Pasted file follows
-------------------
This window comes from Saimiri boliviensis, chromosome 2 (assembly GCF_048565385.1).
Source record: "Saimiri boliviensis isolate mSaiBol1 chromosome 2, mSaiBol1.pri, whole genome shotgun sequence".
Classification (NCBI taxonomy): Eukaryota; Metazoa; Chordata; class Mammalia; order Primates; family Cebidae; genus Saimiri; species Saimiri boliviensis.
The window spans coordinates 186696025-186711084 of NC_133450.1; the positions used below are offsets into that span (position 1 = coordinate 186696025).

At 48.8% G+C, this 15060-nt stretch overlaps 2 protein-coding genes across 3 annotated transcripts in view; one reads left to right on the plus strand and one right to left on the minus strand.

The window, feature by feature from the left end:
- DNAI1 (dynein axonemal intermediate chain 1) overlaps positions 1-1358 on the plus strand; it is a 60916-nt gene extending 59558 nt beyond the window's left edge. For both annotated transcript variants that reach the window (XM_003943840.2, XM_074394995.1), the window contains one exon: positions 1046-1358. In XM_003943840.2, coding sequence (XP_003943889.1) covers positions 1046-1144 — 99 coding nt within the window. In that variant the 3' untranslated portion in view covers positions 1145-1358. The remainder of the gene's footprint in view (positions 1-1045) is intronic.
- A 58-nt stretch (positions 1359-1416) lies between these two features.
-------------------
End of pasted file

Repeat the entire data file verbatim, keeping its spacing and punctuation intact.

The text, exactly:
This window comes from Saimiri boliviensis, chromosome 2 (assembly GCF_048565385.1).
Source record: "Saimiri boliviensis isolate mSaiBol1 chromosome 2, mSaiBol1.pri, whole genome shotgun sequence".
Classification (NCBI taxonomy): Eukaryota; Metazoa; Chordata; class Mammalia; order Primates; family Cebidae; genus Saimiri; species Saimiri boliviensis.
The window spans coordinates 186696025-186711084 of NC_133450.1; the positions used below are offsets into that span (position 1 = coordinate 186696025).

At 48.8% G+C, this 15060-nt stretch overlaps 2 protein-coding genes across 3 annotated transcripts in view; one reads left to right on the plus strand and one right to left on the minus strand.

The window, feature by feature from the left end:
- DNAI1 (dynein axonemal intermediate chain 1) overlaps positions 1-1358 on the plus strand; it is a 60916-nt gene extending 59558 nt beyond the window's left edge. For both annotated transcript variants that reach the window (XM_003943840.2, XM_074394995.1), the window contains one exon: positions 1046-1358. In XM_003943840.2, coding sequence (XP_003943889.1) covers positions 1046-1144 — 99 coding nt within the window. In that variant the 3' untranslated portion in view covers positions 1145-1358. The remainder of the gene's footprint in view (positions 1-1045) is intronic.
- A 58-nt stretch (positions 1359-1416) lies between these two features.